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IBM Plans Investment Increase in Sub-Saharan Africa


IBM (NYSE: IBM) today announced a series of investments in Sub-Saharan Africa that are designed to accelerate development of new markets, enablement of crucial ICT skills and creation of new jobs.

The company, which has operated in Africa for nearly six decades, expects to increase its investment by more than $US120 million (more than R820 million) over the next two years. In the coming year, IBM expects to hire up to 100 students from Sub-Saharan universities to meet the growing demand in services, global delivery and software development.

“The Sub-Saharan African market is poised for double-digit growth flowing from the development and expansion of telecommunications networks, power grids and transport infrastructure,” said Mark Harris, Managing Director, IBM South and Central Africa. “Private and public sector investment in the region is transforming the ability of the market to participate in the global economy.”

Among IBM’s market commitments is the creation of an Africa Innovation Centre that will house the continent’s first High Performance On Demand Solutions Lab (HiPODS). Small businesses, entrepreneurs, business partners and other clients will benefit from the lab’s advanced software development capabilities as well as access to high-end servers and storage equipment. The African Innovation Centre will also build custom solutions to drive automation, virtualisation and standards into clients’ business and IT infrastructures.

The South Africa lab joins a global network of seven specialised IBM facilities, including sites in Brazil, China and India, as well as Japan, the United Kingdom and the United States. It is scheduled to open during the second quarter of next year.

Further, IBM has named senior executive Dr. Robert Mayberry general manager and vice president, emerging markets, Sub-Saharan Africa. Based in Johannesburg, Dr. Mayberry is responsible for designing and executing IBM’s strategy for expanding into new markets in the region. He holds a PhD in Computer Science and has extensive experience across various industry sectors and IBM businesses managing strategic alliances, mergers and acquisitions, software engineering for application development, as well as intelligent devices and wireless networks.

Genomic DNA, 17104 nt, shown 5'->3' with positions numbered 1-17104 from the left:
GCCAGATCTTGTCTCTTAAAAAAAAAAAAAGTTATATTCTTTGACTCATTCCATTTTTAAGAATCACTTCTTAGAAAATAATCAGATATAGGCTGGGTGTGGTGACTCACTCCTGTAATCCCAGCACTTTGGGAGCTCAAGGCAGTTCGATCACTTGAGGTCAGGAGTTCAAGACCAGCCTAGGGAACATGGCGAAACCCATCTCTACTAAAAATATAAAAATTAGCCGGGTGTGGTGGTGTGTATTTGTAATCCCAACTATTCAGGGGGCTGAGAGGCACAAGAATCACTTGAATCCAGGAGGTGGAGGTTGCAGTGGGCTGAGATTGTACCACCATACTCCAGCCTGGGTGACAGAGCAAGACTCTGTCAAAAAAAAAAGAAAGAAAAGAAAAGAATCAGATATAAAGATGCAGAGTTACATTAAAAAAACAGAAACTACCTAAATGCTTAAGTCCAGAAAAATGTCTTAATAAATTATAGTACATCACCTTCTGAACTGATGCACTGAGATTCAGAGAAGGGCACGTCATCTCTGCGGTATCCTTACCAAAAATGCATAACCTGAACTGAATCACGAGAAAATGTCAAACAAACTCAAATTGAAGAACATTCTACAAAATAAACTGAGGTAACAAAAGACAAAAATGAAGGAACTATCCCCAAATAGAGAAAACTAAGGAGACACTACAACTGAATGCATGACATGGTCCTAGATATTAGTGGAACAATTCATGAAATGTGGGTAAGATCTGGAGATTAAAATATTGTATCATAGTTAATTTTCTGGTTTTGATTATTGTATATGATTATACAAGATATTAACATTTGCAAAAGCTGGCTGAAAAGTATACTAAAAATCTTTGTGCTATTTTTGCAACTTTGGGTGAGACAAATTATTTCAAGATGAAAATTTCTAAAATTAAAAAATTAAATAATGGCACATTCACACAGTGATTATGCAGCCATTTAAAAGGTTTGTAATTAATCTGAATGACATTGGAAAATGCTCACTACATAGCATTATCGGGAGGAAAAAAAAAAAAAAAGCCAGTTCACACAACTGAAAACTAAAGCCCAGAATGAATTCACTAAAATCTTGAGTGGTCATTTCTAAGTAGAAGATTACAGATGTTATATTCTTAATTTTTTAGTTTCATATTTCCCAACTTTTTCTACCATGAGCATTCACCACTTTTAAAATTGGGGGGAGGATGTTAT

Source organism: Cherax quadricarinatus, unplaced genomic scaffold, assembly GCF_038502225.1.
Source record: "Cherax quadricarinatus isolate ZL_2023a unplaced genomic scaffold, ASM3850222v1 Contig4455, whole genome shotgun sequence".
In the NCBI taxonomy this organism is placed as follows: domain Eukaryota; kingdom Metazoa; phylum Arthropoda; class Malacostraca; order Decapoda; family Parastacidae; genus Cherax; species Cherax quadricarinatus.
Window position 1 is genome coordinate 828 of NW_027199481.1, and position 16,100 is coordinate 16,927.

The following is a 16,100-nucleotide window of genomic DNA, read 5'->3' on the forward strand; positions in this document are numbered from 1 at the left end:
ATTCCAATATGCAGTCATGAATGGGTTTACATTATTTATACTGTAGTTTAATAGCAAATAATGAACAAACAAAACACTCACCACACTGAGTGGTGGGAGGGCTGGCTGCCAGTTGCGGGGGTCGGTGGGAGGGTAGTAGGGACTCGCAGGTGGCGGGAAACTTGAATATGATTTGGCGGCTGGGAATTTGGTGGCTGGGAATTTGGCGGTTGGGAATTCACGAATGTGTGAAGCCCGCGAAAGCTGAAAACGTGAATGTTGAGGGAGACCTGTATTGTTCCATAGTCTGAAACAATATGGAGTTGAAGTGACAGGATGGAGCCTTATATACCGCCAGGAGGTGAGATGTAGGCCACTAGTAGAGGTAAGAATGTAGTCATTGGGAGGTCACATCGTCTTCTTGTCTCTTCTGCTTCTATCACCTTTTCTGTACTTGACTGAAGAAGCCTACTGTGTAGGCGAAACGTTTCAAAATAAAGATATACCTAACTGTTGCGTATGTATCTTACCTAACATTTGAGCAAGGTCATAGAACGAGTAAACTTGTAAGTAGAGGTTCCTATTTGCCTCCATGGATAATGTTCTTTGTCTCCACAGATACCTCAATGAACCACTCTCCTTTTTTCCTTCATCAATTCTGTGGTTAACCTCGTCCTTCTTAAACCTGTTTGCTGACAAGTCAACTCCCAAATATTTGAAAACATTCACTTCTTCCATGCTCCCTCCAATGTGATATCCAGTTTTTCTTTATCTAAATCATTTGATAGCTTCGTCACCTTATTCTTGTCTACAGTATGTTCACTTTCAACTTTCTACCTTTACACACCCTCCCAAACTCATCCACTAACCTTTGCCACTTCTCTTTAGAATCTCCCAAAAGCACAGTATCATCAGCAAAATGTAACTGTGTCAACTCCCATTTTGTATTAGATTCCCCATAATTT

“Africa is an increasingly attractive investment environment for global companies such as IBM,” said Dr. Mayberry. “IBM is committed to being part of Africa’s economic transformation into a major player in the global market place.”

These moves build on other recent investments IBM has made in Sub-Saharan Africa, including:

* The Integrated Delivery Centre (IDC), in which IBM has invested $120 million since 2005. Through the IDC, IBM has created 1500 new jobs, and is servicing more than 300 global and regional clients from Johannesburg.
* A $15 million Business Continuity and Recovery Services facility -- which has boosted IBM’s service delivery capabilities in a way unrivalled in the Sub-Saharan African region.
* IBM recently launched the Small Business Toolkit ( in South Africa. The goal of the free online resource is to increase the reach of local small business into the global economy by improving the productivity, efficiency and capacity of the estimated 600,000 active small businesses in South Africa as well as improve their access to capital and new markets.
* IBM currently has formal university partnerships and training programmes with Vaal University of Technology and Tshwane University of Technology in South Africa, yielding jobs for more than 180 IT graduates.

In addition to its South African offices, IBM maintains offices in Nigeria and Kenya, and operates in 18 other countries across the continent via business partners.


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